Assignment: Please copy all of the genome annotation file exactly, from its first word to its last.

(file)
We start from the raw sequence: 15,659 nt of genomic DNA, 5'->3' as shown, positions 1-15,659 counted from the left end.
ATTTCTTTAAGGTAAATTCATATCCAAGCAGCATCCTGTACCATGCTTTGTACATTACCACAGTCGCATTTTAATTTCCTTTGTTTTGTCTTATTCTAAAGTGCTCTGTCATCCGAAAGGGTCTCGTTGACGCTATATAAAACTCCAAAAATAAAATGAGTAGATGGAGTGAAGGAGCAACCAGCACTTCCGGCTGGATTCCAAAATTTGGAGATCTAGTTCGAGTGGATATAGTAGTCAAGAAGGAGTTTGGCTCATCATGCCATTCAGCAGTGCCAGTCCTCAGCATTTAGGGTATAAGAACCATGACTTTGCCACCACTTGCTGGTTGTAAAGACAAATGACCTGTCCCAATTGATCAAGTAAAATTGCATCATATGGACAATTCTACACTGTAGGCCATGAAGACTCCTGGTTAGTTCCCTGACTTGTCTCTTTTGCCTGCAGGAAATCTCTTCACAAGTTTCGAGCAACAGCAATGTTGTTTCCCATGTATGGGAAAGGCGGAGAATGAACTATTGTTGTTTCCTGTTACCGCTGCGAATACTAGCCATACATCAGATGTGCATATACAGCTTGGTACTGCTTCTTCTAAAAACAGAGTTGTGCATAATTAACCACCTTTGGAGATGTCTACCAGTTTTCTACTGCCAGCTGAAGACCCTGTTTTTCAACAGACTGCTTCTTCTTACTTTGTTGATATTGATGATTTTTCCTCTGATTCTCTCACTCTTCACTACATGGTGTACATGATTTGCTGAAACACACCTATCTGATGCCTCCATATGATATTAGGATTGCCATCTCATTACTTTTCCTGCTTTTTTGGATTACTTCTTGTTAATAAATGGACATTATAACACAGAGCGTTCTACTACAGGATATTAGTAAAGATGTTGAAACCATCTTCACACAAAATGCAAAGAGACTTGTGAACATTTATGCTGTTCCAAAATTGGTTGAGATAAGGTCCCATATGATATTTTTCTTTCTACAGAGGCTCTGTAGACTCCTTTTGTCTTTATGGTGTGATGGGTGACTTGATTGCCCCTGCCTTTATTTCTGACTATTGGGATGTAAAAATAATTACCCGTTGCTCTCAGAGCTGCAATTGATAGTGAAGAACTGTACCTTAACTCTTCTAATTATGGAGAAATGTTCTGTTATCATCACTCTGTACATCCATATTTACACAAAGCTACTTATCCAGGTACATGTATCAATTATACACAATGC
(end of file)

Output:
We start from the raw sequence: 15,659 nt of genomic DNA, 5'->3' as shown, positions 1-15,659 counted from the left end.
ATTTCTTTAAGGTAAATTCATATCCAAGCAGCATCCTGTACCATGCTTTGTACATTACCACAGTCGCATTTTAATTTCCTTTGTTTTGTCTTATTCTAAAGTGCTCTGTCATCCGAAAGGGTCTCGTTGACGCTATATAAAACTCCAAAAATAAAATGAGTAGATGGAGTGAAGGAGCAACCAGCACTTCCGGCTGGATTCCAAAATTTGGAGATCTAGTTCGAGTGGATATAGTAGTCAAGAAGGAGTTTGGCTCATCATGCCATTCAGCAGTGCCAGTCCTCAGCATTTAGGGTATAAGAACCATGACTTTGCCACCACTTGCTGGTTGTAAAGACAAATGACCTGTCCCAATTGATCAAGTAAAATTGCATCATATGGACAATTCTACACTGTAGGCCATGAAGACTCCTGGTTAGTTCCCTGACTTGTCTCTTTTGCCTGCAGGAAATCTCTTCACAAGTTTCGAGCAACAGCAATGTTGTTTCCCATGTATGGGAAAGGCGGAGAATGAACTATTGTTGTTTCCTGTTACCGCTGCGAATACTAGCCATACATCAGATGTGCATATACAGCTTGGTACTGCTTCTTCTAAAAACAGAGTTGTGCATAATTAACCACCTTTGGAGATGTCTACCAGTTTTCTACTGCCAGCTGAAGACCCTGTTTTTCAACAGACTGCTTCTTCTTACTTTGTTGATATTGATGATTTTTCCTCTGATTCTCTCACTCTTCACTACATGGTGTACATGATTTGCTGAAACACACCTATCTGATGCCTCCATATGATATTAGGATTGCCATCTCATTACTTTTCCTGCTTTTTTGGATTACTTCTTGTTAATAAATGGACATTATAACACAGAGCGTTCTACTACAGGATATTAGTAAAGATGTTGAAACCATCTTCACACAAAATGCAAAGAGACTTGTGAACATTTATGCTGTTCCAAAATTGGTTGAGATAAGGTCCCATATGATATTTTTCTTTCTACAGAGGCTCTGTAGACTCCTTTTGTCTTTATGGTGTGATGGGTGACTTGATTGCCCCTGCCTTTATTTCTGACTATTGGGATGTAAAAATAATTACCCGTTGCTCTCAGAGCTGCAATTGATAGTGAAGAACTGTACCTTAACTCTTCTAATTATGGAGAAATGTTCTGTTATCATCACTCTGTACATCCATATTTACACAAAGCTACTTATCCAGGTACATGTATCAATTATACACAATGC